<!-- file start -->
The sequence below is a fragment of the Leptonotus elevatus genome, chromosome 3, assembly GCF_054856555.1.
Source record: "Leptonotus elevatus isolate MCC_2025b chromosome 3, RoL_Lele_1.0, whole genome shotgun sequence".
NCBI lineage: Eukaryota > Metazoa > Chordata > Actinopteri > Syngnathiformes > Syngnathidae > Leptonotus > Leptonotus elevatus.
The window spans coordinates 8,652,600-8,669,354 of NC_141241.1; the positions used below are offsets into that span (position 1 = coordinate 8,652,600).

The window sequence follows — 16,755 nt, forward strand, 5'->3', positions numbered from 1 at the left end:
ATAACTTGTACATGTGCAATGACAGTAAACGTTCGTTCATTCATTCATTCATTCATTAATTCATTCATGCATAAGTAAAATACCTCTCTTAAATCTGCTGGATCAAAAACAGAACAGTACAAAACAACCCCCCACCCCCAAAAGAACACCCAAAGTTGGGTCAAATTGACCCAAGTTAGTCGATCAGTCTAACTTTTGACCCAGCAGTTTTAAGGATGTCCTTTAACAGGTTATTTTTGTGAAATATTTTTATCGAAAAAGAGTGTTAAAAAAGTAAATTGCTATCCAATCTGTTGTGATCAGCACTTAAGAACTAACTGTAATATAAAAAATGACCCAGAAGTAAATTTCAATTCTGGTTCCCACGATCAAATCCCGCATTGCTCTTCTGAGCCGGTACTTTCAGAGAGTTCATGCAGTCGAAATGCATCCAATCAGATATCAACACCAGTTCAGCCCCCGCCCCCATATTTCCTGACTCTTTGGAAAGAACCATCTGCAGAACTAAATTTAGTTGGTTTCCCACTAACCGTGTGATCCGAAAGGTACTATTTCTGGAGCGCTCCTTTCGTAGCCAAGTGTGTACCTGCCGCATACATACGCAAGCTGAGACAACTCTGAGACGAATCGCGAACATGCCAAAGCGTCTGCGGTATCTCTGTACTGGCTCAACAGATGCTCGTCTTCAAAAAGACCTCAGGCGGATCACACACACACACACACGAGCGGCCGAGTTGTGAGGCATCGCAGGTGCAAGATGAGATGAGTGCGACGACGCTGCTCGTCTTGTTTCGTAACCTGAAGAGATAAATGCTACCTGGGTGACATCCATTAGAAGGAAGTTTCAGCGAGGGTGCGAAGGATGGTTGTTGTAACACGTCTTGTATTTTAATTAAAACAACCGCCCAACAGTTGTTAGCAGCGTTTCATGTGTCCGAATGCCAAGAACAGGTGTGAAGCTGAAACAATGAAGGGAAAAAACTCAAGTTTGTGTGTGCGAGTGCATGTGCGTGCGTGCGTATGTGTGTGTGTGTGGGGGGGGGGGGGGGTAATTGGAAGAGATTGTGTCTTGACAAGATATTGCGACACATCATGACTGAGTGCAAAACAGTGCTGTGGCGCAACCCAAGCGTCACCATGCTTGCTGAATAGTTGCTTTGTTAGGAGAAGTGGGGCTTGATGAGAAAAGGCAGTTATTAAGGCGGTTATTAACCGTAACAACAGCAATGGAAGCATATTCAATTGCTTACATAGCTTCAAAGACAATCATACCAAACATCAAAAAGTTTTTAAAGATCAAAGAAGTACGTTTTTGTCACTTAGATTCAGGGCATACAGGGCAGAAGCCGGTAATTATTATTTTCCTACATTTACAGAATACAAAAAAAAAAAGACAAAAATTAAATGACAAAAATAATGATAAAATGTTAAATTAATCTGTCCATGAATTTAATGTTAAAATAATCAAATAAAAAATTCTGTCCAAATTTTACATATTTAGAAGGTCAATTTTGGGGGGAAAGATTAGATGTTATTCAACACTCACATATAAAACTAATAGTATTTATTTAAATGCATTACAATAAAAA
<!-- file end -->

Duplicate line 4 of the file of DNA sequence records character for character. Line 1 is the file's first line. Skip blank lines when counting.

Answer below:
The window spans coordinates 8,652,600-8,669,354 of NC_141241.1; the positions used below are offsets into that span (position 1 = coordinate 8,652,600).